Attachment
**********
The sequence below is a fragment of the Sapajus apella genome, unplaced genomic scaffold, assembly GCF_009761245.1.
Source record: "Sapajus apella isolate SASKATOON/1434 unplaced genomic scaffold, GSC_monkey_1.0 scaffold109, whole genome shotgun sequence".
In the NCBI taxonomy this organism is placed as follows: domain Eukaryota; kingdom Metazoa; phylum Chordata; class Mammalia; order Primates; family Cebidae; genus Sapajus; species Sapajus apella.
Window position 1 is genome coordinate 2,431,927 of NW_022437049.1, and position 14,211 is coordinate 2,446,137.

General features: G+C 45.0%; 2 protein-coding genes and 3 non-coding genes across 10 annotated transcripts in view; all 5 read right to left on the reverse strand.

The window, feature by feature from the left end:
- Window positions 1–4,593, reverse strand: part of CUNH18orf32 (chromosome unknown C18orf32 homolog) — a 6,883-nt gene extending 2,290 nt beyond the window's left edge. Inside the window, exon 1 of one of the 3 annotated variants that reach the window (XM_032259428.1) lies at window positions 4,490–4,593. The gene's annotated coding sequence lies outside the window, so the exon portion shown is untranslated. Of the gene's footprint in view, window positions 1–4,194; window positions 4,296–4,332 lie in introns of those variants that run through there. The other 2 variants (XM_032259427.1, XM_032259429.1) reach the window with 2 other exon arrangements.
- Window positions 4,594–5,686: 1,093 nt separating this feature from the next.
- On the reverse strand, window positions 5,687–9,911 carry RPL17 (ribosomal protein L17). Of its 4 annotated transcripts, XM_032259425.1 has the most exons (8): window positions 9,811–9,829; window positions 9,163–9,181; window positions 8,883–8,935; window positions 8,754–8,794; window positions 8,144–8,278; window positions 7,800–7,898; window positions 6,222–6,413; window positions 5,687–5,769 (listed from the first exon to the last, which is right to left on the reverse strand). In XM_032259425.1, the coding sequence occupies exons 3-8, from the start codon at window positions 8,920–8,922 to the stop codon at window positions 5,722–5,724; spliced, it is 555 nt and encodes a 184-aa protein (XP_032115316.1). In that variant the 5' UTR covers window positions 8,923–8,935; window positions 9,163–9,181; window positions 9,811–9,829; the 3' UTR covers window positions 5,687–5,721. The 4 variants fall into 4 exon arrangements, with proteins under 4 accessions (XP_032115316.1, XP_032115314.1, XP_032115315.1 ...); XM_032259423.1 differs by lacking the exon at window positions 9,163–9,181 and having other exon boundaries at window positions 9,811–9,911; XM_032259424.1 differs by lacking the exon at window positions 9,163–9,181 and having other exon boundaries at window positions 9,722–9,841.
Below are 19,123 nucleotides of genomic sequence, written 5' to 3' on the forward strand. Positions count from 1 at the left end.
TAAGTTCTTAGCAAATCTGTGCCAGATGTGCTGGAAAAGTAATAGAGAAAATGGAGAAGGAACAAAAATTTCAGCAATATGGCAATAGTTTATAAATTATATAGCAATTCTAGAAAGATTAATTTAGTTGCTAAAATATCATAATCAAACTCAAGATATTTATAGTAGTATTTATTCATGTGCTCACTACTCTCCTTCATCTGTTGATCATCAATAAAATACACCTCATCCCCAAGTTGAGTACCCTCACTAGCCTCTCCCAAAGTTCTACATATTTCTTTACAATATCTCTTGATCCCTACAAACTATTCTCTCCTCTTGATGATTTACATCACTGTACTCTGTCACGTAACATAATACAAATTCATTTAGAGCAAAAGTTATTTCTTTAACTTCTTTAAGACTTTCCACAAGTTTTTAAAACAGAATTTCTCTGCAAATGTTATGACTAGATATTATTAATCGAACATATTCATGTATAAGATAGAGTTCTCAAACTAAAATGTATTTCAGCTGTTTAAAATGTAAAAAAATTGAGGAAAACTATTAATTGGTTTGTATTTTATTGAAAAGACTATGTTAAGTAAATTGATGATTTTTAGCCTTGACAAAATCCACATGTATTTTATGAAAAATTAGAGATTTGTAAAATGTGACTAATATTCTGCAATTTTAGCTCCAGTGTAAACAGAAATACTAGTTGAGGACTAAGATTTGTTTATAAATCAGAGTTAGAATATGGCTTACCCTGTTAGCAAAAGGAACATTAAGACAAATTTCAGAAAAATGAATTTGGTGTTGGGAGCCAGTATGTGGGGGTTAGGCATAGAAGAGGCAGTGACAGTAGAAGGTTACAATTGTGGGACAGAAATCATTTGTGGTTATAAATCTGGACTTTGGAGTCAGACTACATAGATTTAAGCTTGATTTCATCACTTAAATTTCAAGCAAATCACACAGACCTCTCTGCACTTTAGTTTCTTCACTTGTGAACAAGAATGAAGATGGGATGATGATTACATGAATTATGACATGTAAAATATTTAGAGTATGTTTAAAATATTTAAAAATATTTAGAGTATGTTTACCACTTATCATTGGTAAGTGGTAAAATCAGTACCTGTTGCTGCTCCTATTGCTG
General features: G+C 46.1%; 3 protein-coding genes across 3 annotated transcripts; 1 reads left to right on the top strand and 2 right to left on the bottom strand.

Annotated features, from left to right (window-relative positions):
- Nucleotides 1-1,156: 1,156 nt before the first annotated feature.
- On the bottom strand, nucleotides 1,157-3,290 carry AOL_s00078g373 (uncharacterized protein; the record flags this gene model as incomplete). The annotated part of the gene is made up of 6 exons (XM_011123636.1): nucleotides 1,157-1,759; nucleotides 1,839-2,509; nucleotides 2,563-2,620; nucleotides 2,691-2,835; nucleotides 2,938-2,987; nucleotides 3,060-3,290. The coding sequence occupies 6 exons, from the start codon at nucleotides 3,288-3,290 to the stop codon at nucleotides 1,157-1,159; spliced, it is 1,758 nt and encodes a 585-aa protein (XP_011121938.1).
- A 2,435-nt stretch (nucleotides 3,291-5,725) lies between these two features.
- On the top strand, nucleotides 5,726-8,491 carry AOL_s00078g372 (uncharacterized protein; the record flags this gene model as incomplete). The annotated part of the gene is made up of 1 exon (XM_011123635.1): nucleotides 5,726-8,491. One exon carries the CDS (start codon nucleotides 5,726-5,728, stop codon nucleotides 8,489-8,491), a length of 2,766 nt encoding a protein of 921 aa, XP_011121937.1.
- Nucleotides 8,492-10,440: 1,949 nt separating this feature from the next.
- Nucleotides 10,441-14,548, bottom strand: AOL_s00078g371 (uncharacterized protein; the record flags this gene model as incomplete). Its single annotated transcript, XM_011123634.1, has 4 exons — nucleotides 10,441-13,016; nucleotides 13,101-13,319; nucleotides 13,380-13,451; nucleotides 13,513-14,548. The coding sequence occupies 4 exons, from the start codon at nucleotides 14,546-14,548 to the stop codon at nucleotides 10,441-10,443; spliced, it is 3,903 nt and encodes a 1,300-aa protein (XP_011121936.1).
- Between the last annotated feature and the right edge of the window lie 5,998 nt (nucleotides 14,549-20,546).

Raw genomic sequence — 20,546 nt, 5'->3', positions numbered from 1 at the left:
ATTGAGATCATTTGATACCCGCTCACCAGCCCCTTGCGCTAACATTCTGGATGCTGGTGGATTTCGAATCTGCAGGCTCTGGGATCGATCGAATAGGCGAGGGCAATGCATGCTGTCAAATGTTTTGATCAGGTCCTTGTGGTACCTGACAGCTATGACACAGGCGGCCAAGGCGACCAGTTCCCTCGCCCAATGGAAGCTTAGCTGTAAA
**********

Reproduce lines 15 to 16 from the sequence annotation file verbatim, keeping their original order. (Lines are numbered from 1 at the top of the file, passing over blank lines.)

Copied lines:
- On the bottom strand, nucleotides 1,157-3,290 carry AOL_s00078g373 (uncharacterized protein; the record flags this gene model as incomplete). The annotated part of the gene is made up of 6 exons (XM_011123636.1): nucleotides 1,157-1,759; nucleotides 1,839-2,509; nucleotides 2,563-2,620; nucleotides 2,691-2,835; nucleotides 2,938-2,987; nucleotides 3,060-3,290. The coding sequence occupies 6 exons, from the start codon at nucleotides 3,288-3,290 to the stop codon at nucleotides 1,157-1,159; spliced, it is 1,758 nt and encodes a 585-aa protein (XP_011121938.1).
- A 2,435-nt stretch (nucleotides 3,291-5,725) lies between these two features.